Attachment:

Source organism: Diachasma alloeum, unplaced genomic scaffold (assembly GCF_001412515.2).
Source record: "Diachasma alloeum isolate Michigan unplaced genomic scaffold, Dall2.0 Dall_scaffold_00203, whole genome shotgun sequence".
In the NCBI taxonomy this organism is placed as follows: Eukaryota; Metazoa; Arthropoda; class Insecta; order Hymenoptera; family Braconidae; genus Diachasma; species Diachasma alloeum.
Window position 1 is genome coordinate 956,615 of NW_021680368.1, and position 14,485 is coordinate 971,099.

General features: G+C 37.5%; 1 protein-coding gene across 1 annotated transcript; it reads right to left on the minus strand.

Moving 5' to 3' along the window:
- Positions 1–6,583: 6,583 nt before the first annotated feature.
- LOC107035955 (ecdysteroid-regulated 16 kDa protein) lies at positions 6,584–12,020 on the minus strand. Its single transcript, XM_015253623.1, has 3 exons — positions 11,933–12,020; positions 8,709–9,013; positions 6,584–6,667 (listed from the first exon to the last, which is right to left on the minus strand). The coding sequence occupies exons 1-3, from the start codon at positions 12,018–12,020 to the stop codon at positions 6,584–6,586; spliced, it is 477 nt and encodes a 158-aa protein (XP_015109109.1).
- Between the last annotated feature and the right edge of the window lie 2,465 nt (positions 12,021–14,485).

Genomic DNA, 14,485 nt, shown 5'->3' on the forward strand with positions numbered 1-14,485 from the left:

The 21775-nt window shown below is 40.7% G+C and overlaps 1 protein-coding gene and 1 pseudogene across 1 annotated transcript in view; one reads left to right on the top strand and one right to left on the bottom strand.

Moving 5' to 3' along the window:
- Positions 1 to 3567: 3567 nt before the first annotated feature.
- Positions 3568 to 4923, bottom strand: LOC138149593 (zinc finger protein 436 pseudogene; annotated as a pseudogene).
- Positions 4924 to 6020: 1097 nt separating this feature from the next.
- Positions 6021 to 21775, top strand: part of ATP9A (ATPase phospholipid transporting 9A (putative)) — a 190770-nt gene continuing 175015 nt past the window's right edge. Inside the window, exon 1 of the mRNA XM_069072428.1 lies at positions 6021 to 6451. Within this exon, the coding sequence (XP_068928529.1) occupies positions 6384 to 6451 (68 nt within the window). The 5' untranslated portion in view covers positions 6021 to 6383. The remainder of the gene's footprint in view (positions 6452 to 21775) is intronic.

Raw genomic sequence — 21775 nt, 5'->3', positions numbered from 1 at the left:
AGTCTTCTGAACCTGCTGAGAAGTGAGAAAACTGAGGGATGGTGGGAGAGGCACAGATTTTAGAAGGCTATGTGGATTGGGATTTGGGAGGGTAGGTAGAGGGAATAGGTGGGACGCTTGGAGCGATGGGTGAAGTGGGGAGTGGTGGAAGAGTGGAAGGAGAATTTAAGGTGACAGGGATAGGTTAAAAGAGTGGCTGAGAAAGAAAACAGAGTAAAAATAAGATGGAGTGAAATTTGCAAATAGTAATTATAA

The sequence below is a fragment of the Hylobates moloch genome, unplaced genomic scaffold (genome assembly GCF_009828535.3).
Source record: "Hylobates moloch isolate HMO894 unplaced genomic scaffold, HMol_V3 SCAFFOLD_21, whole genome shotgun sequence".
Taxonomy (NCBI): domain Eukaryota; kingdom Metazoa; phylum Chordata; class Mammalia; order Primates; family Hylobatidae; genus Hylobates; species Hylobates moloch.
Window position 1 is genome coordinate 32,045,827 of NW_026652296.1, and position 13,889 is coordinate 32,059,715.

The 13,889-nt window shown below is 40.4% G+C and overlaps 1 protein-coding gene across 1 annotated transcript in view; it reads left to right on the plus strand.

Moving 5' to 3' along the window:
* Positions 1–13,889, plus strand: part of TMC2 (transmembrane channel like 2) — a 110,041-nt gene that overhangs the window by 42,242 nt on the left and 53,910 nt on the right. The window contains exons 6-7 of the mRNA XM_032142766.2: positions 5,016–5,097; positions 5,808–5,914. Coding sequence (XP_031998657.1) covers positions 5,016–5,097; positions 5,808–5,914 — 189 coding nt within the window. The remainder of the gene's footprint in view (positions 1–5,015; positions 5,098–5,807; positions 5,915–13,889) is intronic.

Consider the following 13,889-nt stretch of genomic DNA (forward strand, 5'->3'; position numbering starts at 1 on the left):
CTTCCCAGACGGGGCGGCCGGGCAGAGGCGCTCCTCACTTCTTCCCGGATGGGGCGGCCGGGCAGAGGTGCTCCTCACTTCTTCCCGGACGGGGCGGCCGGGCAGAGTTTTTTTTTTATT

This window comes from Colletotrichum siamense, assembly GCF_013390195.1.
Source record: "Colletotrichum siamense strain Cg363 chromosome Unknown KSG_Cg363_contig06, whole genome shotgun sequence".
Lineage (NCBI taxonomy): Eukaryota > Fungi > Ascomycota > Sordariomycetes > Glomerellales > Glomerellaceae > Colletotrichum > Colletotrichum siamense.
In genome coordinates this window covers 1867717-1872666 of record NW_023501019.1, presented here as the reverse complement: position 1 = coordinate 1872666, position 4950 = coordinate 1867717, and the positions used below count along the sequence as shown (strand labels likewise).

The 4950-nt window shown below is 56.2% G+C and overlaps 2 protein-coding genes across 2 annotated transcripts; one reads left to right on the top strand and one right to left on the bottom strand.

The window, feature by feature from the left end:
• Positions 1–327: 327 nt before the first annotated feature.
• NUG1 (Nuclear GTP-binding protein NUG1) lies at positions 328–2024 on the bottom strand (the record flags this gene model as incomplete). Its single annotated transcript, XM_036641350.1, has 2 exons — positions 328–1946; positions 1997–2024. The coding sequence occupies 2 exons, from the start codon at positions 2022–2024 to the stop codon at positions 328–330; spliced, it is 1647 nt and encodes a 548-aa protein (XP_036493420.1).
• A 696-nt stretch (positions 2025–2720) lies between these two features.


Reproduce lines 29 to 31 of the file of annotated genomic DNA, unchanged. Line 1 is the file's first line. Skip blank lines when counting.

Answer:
Source record: "Colletotrichum siamense strain Cg363 chromosome Unknown KSG_Cg363_contig06, whole genome shotgun sequence".
Lineage (NCBI taxonomy): Eukaryota > Fungi > Ascomycota > Sordariomycetes > Glomerellales > Glomerellaceae > Colletotrichum > Colletotrichum siamense.
In genome coordinates this window covers 1867717-1872666 of record NW_023501019.1, presented here as the reverse complement: position 1 = coordinate 1872666, position 4950 = coordinate 1867717, and the positions used below count along the sequence as shown (strand labels likewise).